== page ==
Chief Minister of India’s Telangana state issues shoot at sight orders for defying virus curfew

Security personnel patrol a deserted street during the first day of a 21-day nationwide lockdown in Siliguri on Wednesday. (AFP)
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Updated 26 March 2020

Chief Minister of India’s Telangana state issues shoot at sight orders for defying virus curfew

  • Experts worry about impact of lockdown on economically marginalized people

NEW DELHI: Hours after Indian Prime Minister Narendra Modi ordered a nationwide lockdown for 21 days on Tuesday night, the southern state of Telangana sent a stronger warning saying authorities would issue “shoot on sight” orders if the curfew was not observed.

Telangana Chief Minister K C Rao’s statement came in the wake of several people defying the lockdown by venturing out onto the streets.

“Please don’t let it come to this. The administration cannot stop everyone, and I will have to call in the army or issue ‘shoot on sight’ orders,” Rao said in a press briefing late on Tuesday night, hours after Modi’s address to the nation where he decreed a three-week lockdown for 1.3 billion people.

He further requested people to “stay at home” as, otherwise “the entire society will get hurt. Nobody should step out of their homes strictly after 7 a.m. 

“If they need something, they can dial 100 and the police will help them. If need be, we will also shut down petrol pumps,” Rao said.

Political analysts said that the shoot order reflected “the frustration of the government at a time when an unmanageable crisis” was unfolding.

“The government has woken up late to the escalating coronavirus crisis. It now wants to control it somehow. But you cannot stop people from stepping out on the street who survive on daily wages,” Prof. Venkat Narayan of Telangana-based Warangal University told Arab News.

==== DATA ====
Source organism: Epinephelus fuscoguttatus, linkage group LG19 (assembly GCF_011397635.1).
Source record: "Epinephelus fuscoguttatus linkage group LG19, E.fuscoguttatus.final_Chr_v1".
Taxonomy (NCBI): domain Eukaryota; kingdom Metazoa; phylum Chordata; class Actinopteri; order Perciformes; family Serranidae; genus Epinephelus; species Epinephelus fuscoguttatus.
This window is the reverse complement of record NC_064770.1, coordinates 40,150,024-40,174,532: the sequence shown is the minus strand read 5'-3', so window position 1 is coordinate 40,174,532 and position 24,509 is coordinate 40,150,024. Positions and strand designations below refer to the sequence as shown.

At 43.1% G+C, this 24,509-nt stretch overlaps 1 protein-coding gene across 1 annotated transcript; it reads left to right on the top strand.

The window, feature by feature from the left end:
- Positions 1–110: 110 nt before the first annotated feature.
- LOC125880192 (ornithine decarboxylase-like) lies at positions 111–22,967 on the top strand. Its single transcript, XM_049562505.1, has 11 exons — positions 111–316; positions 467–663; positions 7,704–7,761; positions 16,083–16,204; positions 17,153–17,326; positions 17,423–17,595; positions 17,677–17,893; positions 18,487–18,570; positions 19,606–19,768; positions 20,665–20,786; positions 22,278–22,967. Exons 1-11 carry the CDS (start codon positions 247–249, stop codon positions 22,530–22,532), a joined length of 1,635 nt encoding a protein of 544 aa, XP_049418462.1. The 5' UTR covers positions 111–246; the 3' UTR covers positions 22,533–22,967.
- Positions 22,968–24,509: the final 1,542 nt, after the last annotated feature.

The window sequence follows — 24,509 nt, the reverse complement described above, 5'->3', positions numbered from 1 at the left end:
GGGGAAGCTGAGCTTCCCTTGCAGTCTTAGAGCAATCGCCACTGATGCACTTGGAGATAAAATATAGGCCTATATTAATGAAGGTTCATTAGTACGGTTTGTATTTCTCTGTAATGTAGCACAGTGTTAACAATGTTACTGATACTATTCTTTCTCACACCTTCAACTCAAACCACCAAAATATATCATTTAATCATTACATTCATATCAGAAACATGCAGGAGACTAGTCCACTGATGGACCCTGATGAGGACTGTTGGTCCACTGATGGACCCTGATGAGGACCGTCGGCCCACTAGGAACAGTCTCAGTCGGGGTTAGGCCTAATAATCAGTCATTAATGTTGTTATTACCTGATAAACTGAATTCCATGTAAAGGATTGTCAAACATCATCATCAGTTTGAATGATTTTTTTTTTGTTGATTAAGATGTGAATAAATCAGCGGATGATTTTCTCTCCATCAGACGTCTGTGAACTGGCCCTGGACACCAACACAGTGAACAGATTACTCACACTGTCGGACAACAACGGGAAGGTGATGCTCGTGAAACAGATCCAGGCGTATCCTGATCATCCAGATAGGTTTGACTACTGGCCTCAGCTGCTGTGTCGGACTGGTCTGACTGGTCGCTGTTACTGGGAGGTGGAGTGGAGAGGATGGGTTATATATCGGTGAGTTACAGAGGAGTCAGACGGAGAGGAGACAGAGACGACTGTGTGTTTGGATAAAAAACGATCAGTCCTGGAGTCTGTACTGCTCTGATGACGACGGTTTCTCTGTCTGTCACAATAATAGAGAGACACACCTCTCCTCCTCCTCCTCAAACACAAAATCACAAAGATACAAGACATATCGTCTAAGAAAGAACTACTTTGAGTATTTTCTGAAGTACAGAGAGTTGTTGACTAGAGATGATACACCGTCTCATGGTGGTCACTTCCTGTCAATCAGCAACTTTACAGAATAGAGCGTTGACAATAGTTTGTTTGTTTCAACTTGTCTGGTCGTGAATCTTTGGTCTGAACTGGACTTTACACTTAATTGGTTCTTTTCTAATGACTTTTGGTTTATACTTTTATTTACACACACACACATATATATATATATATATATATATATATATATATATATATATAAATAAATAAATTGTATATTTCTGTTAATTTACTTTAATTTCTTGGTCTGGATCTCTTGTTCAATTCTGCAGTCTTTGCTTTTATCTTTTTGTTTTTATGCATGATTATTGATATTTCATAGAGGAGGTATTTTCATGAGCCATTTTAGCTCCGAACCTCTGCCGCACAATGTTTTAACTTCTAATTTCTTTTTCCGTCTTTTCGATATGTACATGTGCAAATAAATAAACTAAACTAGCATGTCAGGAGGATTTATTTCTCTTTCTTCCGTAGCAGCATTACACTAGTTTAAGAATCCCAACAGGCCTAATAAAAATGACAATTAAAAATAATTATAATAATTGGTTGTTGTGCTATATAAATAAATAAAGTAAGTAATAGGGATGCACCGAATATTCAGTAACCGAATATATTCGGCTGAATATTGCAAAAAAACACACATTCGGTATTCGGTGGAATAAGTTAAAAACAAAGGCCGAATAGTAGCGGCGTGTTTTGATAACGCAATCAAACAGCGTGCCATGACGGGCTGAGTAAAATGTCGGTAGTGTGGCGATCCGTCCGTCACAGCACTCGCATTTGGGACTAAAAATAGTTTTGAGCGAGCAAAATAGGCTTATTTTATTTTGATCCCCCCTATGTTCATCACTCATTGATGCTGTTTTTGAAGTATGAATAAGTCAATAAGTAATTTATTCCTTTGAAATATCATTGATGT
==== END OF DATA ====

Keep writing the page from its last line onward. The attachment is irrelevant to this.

By Wednesday, Telangana had reported 36 positive cases compared to the all-India figure of 562 – a jump of 19 cases since Tuesday.

Close on its heels was another southern state, Tamil Nadu, which also registered its first death due to the virus, taking the total toll across India to 11.

Meanwhile, many places across India witnessed panic buying after Tuesday’s announcement of a nationwide lockdown.

“We were already preparing ourselves for a tough time ahead, but the sudden announcement of the nationwide lockdown on Tuesday night has taken us by surprise. On top of that the government’s harsh measures to control mobility on the street has compelled us to stock rations,” Ganesh Kumar, a resident of Mokama in the eastern state of Bihar, told Arab News.

The government, however, assured people that essential services would be maintained and that there was no need to panic.

“People don’t need to worry about essential services. The government will ensure a supply of essential items,” Modi said in his address to the nation.

Some experts said they were worried about the impact of the lockdown on economically marginalized people.

“We cannot allow a virus safety protocol only for the middle-class who have homes and secure jobs and force the poor to stay hungry, walk hundreds of kilometers to their villages, with the police beating them. The government must find ways to save us all, rich and poor together,” Delhi-based social activist Harsh Mander said.

Prashant Kishore, a Patna-based political activist,said: “We are paying the price for being behind the curve. The decision to lockdown India may be right, but 21 days might be a bit too long.

“But then this is the price one pays for being behind the curve. With the shaky preparedness to deal with the Covid 19 crisis and very little to safeguard the poor, we could be staring at some tough days ahead,” he said.